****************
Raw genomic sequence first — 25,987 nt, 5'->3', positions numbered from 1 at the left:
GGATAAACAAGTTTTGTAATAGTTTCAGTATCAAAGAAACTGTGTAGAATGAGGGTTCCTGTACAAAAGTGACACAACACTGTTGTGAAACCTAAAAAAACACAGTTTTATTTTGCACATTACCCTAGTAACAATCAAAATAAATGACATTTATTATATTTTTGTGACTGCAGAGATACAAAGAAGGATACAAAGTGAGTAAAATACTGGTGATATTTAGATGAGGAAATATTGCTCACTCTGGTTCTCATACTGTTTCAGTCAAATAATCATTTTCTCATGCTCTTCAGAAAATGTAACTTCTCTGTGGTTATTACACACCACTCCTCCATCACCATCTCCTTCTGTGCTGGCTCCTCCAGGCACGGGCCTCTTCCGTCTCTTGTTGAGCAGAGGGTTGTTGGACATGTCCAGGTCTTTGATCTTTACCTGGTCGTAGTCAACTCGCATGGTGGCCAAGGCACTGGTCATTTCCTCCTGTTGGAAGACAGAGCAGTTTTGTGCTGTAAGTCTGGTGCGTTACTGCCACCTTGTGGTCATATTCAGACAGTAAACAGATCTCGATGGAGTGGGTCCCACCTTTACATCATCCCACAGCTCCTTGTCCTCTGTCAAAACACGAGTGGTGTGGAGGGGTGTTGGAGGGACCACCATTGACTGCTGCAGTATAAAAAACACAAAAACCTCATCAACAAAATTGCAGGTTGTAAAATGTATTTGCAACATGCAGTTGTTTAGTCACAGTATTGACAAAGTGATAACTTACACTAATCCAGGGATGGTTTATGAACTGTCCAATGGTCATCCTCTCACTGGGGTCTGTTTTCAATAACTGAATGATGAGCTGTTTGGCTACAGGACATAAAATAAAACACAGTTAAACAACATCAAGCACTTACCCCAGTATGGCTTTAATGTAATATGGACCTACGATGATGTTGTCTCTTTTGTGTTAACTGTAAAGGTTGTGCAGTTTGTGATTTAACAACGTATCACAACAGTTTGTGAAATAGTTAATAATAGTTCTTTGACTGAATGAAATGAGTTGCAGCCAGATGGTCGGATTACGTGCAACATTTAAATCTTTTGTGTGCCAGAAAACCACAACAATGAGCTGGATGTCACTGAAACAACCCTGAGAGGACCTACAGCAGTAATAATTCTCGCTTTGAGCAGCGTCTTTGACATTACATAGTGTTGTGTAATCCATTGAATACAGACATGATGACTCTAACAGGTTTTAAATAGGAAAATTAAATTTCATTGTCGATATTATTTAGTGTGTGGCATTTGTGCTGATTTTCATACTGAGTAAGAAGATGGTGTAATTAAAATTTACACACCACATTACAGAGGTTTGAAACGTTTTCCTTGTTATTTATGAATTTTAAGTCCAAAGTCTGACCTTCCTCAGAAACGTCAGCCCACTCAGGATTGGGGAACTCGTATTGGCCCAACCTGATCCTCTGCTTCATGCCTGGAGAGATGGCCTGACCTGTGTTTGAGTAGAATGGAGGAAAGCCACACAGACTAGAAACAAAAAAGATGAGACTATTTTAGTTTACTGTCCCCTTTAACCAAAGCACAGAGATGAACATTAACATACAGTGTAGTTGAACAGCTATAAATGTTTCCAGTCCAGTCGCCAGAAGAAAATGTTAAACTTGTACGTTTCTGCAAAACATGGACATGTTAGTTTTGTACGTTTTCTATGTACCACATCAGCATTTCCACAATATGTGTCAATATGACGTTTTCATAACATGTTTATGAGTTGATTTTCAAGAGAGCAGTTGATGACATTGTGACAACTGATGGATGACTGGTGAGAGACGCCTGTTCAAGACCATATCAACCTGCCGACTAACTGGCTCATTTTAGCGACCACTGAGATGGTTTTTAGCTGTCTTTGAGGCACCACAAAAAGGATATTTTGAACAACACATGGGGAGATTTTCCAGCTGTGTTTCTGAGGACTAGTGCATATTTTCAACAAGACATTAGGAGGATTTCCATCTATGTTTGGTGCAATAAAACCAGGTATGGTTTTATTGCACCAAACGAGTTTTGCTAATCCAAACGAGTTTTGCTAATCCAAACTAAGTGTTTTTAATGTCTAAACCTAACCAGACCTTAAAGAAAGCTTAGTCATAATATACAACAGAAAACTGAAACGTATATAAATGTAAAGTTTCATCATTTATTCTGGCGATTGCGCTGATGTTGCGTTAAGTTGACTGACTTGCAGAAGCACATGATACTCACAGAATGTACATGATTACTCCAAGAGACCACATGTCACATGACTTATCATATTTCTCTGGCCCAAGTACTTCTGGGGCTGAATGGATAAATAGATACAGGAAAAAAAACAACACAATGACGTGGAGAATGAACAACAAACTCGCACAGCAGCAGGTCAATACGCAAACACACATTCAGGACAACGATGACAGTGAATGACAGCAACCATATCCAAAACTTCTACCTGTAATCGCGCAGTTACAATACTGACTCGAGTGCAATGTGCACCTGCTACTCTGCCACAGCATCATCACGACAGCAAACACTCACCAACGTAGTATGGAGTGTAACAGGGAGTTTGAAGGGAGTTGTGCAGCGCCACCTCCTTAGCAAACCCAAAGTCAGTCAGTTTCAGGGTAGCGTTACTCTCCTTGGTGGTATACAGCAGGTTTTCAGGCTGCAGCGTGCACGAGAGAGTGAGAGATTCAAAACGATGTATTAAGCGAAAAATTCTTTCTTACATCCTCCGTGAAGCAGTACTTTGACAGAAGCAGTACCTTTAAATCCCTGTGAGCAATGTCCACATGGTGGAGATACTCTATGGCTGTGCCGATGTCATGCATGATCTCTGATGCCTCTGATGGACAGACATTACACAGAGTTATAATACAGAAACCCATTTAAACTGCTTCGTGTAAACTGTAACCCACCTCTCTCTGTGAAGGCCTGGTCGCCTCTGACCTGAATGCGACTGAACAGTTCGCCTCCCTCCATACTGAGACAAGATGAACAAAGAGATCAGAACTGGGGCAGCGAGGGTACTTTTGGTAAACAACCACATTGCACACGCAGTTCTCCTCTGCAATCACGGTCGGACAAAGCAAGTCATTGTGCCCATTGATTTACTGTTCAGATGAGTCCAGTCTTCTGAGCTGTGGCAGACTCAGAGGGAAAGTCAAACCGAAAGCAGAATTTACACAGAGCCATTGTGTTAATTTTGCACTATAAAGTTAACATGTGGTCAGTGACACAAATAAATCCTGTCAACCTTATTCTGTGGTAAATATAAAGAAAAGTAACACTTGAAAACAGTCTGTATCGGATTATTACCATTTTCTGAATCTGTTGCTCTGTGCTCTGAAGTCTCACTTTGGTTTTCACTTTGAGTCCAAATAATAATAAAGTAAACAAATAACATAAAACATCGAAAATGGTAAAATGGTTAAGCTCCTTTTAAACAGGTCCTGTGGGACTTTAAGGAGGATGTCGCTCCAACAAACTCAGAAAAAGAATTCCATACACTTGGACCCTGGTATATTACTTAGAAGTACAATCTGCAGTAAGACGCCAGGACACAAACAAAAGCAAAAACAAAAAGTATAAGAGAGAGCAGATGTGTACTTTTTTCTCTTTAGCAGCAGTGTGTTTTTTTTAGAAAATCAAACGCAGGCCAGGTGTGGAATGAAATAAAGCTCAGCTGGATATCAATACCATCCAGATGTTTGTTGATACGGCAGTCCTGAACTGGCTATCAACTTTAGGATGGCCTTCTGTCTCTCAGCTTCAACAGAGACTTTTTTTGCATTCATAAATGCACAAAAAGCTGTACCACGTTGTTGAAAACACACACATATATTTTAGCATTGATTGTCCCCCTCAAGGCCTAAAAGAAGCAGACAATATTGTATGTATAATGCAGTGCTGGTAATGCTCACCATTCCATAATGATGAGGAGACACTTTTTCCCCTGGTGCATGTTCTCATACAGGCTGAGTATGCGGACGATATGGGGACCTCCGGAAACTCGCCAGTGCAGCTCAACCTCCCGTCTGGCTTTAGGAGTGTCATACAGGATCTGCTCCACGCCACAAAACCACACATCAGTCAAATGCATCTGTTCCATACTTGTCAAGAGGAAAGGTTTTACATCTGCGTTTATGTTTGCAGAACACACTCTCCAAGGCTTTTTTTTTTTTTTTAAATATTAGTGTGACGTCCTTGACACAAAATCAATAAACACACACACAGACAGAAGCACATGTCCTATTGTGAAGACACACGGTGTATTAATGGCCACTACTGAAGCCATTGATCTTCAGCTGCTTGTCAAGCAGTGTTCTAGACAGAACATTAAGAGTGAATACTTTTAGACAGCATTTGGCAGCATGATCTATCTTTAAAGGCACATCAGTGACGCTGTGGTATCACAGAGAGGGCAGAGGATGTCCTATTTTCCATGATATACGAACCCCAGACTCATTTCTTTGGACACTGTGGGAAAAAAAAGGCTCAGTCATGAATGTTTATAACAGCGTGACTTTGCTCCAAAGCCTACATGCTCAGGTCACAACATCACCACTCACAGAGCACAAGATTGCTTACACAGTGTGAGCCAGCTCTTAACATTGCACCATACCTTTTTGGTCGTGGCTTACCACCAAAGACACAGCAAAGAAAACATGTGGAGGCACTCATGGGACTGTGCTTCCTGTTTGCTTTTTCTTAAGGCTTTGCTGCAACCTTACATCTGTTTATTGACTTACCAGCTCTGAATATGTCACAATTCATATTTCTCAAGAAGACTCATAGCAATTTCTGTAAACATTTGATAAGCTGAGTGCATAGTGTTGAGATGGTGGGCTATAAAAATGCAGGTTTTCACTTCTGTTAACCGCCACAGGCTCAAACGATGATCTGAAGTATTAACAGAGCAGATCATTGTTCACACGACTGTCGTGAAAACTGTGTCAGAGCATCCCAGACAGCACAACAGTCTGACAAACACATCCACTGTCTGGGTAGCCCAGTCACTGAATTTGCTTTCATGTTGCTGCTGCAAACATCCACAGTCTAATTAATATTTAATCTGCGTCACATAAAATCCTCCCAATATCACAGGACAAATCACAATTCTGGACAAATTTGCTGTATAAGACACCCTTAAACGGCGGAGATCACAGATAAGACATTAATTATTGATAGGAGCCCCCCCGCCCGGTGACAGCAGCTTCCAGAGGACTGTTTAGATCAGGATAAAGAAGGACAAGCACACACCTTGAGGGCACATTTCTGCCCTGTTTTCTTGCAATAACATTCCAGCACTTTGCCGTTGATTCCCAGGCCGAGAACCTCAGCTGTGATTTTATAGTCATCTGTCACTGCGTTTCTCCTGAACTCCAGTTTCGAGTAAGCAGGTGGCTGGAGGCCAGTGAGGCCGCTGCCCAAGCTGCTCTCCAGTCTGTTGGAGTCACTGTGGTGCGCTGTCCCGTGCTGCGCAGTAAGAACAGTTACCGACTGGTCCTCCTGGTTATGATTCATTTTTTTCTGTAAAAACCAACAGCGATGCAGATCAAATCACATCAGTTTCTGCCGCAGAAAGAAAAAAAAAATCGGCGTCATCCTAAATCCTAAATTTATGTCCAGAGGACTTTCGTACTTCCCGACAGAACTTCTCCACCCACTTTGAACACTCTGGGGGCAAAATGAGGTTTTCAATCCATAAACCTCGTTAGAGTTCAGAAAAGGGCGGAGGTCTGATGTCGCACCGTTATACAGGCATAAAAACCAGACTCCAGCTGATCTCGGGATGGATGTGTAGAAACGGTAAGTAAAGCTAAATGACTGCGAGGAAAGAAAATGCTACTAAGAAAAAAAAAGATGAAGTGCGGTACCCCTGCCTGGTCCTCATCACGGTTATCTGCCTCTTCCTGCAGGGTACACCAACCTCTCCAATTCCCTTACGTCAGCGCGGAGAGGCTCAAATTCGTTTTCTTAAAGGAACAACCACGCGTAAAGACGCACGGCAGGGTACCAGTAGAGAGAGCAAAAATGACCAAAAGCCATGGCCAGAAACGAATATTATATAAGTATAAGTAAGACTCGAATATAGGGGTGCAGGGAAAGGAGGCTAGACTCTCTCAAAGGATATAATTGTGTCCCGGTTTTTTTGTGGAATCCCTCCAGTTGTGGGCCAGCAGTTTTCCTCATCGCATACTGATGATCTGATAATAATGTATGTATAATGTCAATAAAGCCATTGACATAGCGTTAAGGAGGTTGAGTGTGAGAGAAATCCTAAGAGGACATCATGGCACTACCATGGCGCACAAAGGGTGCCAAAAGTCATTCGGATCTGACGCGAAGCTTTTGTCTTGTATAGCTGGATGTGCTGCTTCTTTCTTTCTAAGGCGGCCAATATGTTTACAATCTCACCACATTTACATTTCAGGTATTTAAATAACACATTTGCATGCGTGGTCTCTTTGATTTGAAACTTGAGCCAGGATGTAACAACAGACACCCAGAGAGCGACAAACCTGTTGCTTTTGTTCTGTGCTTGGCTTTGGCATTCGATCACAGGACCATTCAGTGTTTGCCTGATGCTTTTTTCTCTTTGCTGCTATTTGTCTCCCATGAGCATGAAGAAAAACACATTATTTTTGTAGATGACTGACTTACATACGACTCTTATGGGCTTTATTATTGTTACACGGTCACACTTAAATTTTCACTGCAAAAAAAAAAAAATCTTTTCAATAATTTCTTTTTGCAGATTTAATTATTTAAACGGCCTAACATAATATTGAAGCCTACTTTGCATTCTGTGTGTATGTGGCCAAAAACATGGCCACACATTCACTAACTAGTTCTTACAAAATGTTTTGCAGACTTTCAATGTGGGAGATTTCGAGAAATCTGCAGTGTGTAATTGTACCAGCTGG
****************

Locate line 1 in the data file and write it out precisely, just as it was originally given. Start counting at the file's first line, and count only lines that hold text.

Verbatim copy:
Raw genomic sequence first — 25,987 nt, 5'->3', positions numbered from 1 at the left: